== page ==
This match was recorded on Friday 13th November, 1998 and probably took years off our lives! Looking on the bright side, it couldn't be unlucky for both teams...

We were playing against Birkbeck College, London. Like ourselves, the team members were all mature students. On paper, they had been the better team, having disposed of Warwick University in the first round by 300 - 110, and had then beaten Balliol College, Oxford, in the second round by 270 - 205. It was always going to be a close match.

Before the match was recorded, one of their team*, whose name sadly escapes me (Robert maybe? He was a nice guy) got into a pissing contest^W^W^jokey discussion with John about which of them was fastest on the buzzer. I think he was trying to psych John out. It was all very good-natured though and quite entertaining. John happily conceded that he was very good and very fast, but...

However, it did seem to fire up his opposite number who appeared intent on getting in first more often than John did. This occasionally contributed negatively in that he fell for several of those 'googly questions' and buzzed in a little too quickly.

The match began well for us. We went into an early lead after the first couple of questions. Then it suddenly went downhill very fast as Birkbeck surged into an apparently unassailable position. Even with the self-sacrifice of a number of five point penalties by the opposition, it looked like we'd had it.

At this point a lot of teams would have given up - thrown in the towel. You can tell when this happens. Shoulders will droop, eyes glaze over, and heads go down and you known they've accepted defeat. We didn't. It wasn't over until the gong sounded and we weren't going to give up until it did.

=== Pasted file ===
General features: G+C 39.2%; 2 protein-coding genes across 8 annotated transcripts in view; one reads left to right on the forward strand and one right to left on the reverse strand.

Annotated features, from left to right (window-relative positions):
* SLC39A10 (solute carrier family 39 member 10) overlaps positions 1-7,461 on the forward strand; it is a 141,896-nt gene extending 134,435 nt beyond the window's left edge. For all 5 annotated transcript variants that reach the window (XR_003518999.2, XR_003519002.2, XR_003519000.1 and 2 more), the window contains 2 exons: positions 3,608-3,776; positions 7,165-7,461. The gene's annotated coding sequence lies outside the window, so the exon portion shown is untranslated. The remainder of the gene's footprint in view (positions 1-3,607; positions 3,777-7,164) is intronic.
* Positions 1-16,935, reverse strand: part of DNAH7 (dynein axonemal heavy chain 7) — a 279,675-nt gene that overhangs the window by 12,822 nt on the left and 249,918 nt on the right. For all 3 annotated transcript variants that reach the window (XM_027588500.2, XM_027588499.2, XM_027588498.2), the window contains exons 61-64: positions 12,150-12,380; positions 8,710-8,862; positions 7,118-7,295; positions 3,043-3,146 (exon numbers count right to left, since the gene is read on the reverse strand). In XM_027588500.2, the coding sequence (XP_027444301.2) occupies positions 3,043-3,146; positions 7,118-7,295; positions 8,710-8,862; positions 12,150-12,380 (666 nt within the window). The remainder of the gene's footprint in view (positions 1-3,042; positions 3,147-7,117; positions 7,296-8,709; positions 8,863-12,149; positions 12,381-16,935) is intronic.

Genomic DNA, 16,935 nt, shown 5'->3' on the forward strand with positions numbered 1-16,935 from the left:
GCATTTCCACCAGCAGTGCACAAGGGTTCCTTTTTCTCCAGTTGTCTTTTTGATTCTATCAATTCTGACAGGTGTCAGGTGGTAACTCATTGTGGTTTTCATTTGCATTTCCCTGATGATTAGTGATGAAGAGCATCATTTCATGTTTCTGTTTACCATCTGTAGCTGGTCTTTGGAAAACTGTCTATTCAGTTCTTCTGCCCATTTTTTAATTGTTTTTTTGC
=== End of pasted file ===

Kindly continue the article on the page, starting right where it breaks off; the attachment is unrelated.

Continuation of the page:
With adrenaline pumping, we clawed our way back into contention and took back the lead. With seconds to go, the scores were 225 to them, 240 to us. 'Hotshot-on-the-buzzer' beat us to it on the next starter question - a heart-stopping moment. They were now only five points behind and with a possible fifteen bonus points available if they got their skates on.

The first conferred question was on classical literature - the Brontës or George Eliot, I think. Birkbeck were sitting to the left of us, directly to my left, and I could hear them discussing possible answers, including the correct one. I was willing the gong to sound...

Instead of giving the correct answer as soon as it was given to him, the captain took the time to double-check with the other team members. Meanwhile, the gong rang out and we'd won. They don't come much closer than that!